Barratt North Scotland battles the blues with Mental Health First Aid Team

Barratt North Scotland will mark this year’s World Mental Health Awareness Day with the appointment of 15 fully trained mental health first aiders, serving staff and contractors at sites and head offices across the region.

The announcement formalises the housebuilder’s commitment to improving mental wellbeing within the construction industry and to providing staff with a caring and supportive working environment.

According to recent data from the Office for National Statistics, male construction workers are three times more likely to commit suicide than the average UK male. Barratt aims to tackle this shocking figure head-on by making it easier for staff to seek confidential support for themselves and their colleagues through the first aid team.

Speaking of the new roles, David Palmer, managing director for Barratt North Scotland, said: “Over the years, physical health and safety has rightly been a top priority for the construction industry, but mental wellbeing is just as important and must be given the resource and focus it deserves.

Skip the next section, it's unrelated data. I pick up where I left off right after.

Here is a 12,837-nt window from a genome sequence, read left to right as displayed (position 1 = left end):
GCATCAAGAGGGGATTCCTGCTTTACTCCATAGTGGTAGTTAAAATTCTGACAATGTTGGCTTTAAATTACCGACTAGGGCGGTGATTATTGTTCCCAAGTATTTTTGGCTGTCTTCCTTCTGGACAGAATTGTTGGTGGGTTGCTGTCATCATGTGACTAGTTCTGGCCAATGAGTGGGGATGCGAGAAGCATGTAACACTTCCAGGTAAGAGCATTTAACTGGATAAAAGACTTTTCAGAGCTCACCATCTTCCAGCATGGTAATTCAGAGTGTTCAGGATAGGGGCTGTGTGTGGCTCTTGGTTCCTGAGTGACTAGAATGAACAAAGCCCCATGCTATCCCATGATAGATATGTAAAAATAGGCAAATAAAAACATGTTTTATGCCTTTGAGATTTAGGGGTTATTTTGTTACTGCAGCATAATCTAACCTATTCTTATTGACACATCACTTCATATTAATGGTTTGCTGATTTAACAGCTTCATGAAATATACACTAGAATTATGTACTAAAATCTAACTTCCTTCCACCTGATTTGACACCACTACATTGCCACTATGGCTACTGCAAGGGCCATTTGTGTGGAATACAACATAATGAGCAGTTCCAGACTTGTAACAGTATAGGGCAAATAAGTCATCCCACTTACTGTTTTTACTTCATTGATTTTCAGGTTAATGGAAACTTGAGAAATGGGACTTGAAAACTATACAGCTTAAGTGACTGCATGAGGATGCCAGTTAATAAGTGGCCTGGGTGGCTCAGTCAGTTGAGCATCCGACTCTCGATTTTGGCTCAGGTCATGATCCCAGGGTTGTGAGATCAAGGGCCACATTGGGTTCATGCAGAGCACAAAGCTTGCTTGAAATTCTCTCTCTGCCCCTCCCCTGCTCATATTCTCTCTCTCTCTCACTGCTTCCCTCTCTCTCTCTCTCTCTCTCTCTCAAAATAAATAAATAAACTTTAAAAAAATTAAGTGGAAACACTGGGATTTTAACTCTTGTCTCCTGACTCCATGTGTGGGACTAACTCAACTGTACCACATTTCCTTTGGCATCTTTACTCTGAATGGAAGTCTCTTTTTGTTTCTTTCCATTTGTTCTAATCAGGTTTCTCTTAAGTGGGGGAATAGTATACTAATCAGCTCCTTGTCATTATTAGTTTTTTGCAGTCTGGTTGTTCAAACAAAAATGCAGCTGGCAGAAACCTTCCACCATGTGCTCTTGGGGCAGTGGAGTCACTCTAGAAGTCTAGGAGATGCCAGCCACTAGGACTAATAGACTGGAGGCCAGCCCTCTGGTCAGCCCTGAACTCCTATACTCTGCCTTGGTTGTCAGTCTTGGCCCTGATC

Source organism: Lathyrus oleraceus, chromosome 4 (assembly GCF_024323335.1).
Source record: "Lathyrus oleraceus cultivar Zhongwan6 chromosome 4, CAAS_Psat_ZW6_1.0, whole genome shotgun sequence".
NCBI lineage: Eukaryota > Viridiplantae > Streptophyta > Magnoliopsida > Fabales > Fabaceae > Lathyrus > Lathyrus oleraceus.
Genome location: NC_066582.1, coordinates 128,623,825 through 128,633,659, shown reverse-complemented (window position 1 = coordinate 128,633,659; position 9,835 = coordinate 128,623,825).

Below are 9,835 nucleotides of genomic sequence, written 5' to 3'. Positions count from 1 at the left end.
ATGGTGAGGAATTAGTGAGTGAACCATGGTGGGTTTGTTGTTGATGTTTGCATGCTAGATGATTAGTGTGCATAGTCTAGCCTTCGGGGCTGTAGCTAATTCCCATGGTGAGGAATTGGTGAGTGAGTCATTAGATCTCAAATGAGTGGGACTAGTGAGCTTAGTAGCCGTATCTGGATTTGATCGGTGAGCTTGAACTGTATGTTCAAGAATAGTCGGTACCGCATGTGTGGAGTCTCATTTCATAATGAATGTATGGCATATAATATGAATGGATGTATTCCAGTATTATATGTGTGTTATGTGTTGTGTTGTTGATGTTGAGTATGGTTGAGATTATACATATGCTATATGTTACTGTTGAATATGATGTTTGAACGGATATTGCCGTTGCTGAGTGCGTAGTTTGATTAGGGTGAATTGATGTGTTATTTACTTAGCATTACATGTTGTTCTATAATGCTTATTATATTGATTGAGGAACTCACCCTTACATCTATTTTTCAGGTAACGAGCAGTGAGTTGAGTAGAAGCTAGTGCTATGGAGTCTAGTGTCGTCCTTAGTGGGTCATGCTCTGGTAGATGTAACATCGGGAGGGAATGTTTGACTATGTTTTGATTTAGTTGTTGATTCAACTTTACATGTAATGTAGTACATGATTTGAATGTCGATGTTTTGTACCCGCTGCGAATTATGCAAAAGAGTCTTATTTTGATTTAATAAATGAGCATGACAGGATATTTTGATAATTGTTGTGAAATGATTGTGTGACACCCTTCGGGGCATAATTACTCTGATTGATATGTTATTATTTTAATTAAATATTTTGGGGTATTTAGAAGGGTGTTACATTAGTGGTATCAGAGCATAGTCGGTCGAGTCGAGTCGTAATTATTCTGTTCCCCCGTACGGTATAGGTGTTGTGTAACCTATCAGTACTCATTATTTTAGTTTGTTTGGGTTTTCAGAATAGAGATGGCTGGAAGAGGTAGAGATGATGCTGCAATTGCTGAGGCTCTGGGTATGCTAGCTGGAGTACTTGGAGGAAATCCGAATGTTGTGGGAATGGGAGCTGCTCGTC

“When Barratt Homes employees come to work every day, they should feel supported, valued and able to be the best person they can be. Our fully trained mental health first aiders will cover all of our sites and offices, giving everyone a confidant and helping hand when they need it.”

Mental Health First Aid (MHFA) is designed to teach people how to spot the signs and symptoms of mental ill-health and provide help on a first aid basis. In the same way as learning physical first aid, MHFA teaches people how to recognise those crucial warning signs of mental ill-health and feel confident to guide someone to appropriate support.

World Mental Health Day is a day for global mental health education, awareness and advocacy against social stigma. It was first celebrated in 1992 at the initiative of the World Federation for Mental Health, a global mental health organisation with members and contacts in more than 150 countries.

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